One wouldn't expect a Tina Fey/Paul Rudd vehicle to come off that well--or meaningfully for that matter--but, somehow, by toeing the line between drama and screwball comedy, it does. More than just a comedic series of mishaps and misfortunes in the world of Portia Nathan (Fey), a type A admissions officer at Princeton, Admission is an exploration of how people are influenced and motivated to action when love, guilt or presumed familial ties are involved. In the case of Portia, her emotional stunting began, naturally with her mother, Susannah (Lily Tomlin, in of her more humorous roles to date). It is because of Susannah's feministic, self-sufficient tendencies that Portia rarely lets people in--to Princeton or otherwise.
With application season in process--and Princeton recently demoted to the second most prestigious university--Portia's tensions are running high. In addition, the Head of Admissions, Clarence (Wallace Shaw, yes, Mr. Hall from Clueless), is about to retire and pass his title on to someone else, either Portia or her competitive fellow admissions officer, Corinne (Gloria Reuben), which merely adds to Portia's stress level. The only level of commitment she has ever allowed herself to have is a ten year domestic partnership with an English professor named Mark (Michael Sheen, who also appeared as Fey's "settling soul mate" on 30 Rock). Their relationship ends abruptly, however, when Mark announces to her at a professors' lunch that he's leaving her for the Virgina Woolf scholar she hates so much--and that he's gotten said scholar pregnant with twins. Watching him leave in shock, Portia continues to chair the party by serving a plate of chicken to the crowd. As she serves it, she seethes, "Who wants a breast? Mark loves breasts. Who wants a thigh? Mark loves thighs. Who wants an asshole? Oh, that's me." Noting her anger and sorrow, one of the professors comforts her by saying, "Virginia Woolf was an overrated twat. No Gertrude Stein."
Luckily, Portia still has her work to distract her. Recently contacted by John Pressman (Rudd), the director of a developmental school called Quest, Portia sets out to the rural area where the school is located to give her usual Princeton spiel. Only instead of being met with the usual enthusiasm that she is accustomed to, the students deride her for encouraging them to support a "corporation." Only one student, Jeremiah Balakian (Nat Wolff), comes to her defense, insisting that Portia finishes her presentation. When she concludes, Jonathan apologizes for not warning her about the students' zeal for "open discussion." He also reintroduces her to Jeremiah, who he feels she should get to know better. Regarding him quizzically, Portia says that he can visit the campus and stay with one of the freshmen if he wants to. With one night to kill before her next town, Portia heads over to her mother's house to spend the night. As she enters Susannah's house, she shouts, "Mom?!" to which Susannah replies, "Who is it?" Portia retorts, "Who else do you know that calls you mom?" It is the first case in point of the type of rapport they have, with Portia constantly trying to forge the bonds of a mother-daughter relationship and Susannah constantly trying to negate any bond whatsoever.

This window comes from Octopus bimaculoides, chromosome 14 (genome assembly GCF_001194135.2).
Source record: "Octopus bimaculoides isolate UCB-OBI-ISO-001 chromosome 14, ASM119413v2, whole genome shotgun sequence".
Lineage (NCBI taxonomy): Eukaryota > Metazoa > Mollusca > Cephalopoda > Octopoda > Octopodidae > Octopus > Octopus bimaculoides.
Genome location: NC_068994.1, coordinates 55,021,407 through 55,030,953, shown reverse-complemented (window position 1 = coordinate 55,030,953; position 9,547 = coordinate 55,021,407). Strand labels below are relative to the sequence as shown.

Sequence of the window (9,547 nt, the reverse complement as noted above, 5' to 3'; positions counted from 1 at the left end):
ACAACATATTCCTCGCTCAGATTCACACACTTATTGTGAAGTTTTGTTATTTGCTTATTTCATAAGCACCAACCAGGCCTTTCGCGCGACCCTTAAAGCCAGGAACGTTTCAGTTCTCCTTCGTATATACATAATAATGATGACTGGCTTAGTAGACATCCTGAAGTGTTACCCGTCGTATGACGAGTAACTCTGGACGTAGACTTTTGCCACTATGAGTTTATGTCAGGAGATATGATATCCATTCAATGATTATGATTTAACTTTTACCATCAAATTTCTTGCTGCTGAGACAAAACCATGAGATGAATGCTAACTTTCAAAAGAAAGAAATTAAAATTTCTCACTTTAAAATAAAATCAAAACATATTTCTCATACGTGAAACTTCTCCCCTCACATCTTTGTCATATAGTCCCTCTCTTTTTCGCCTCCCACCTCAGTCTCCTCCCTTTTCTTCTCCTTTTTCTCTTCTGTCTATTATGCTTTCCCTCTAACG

With her mother's utter lack of support, Portia retreats to her old room--which Susannah is renovating--after she tells her that she had a mastectomy and is now wearing fake breasts. When Jonathan calls her to ask her to dinner, Portia quickly agrees, none too pleased with her mother's food options (kale). At the restaurant, Portia and Jonathan discuss his frequent travels with his adopted son, Nelson (Travaris Spears), and how he plans to leave for Ecuador to build houses in a few months. When Jonathan drives Portia home, he says he has to tell her something. Assuming that he's interested in her, Portia immediately shoots him down but then ends up accidentally kissing him. He kisses her back and then tells her that he thinks Jeremiah is her son as Susannah starts firing a gun at him.
With this new knowledge to deal with, Portia finds it increasingly difficult to focus on her work--especially since she knows how badly Jeremiah wants to go to Princeton. As this weighs on her mind, she finds herself getting increasingly involved with Jonathan so she can help coach him on how to make Jeremiah look more desirable to an admissions committee that will be none too impressed by his GPA. At one point, she even finds herself aiding Jonathan in the delivery of a calf--just one in a multitude of events that brings them closer together. In spite of her efforts, though, she knows in the back of her mind that Jeremiah's chances are unlikely.
Director Paul Weitz, who most recently directed the much more dramatic Being Flynn, wields every shot in a deliberate and controlled manner, almost mirroring the mindset of Portia herself. And, with Karen Croner's script (based on Jean Hanff Korelitz's 2009 novel) building a believable romance between Portia and Jonathan, the culmination of Admission is peppered with a few twists that make the film even more engaging. Plus, it redeems Paul Rudd from the atrocity that was Wanderlust and may possibly set the bar a little higher for Fey in choosing her movie roles.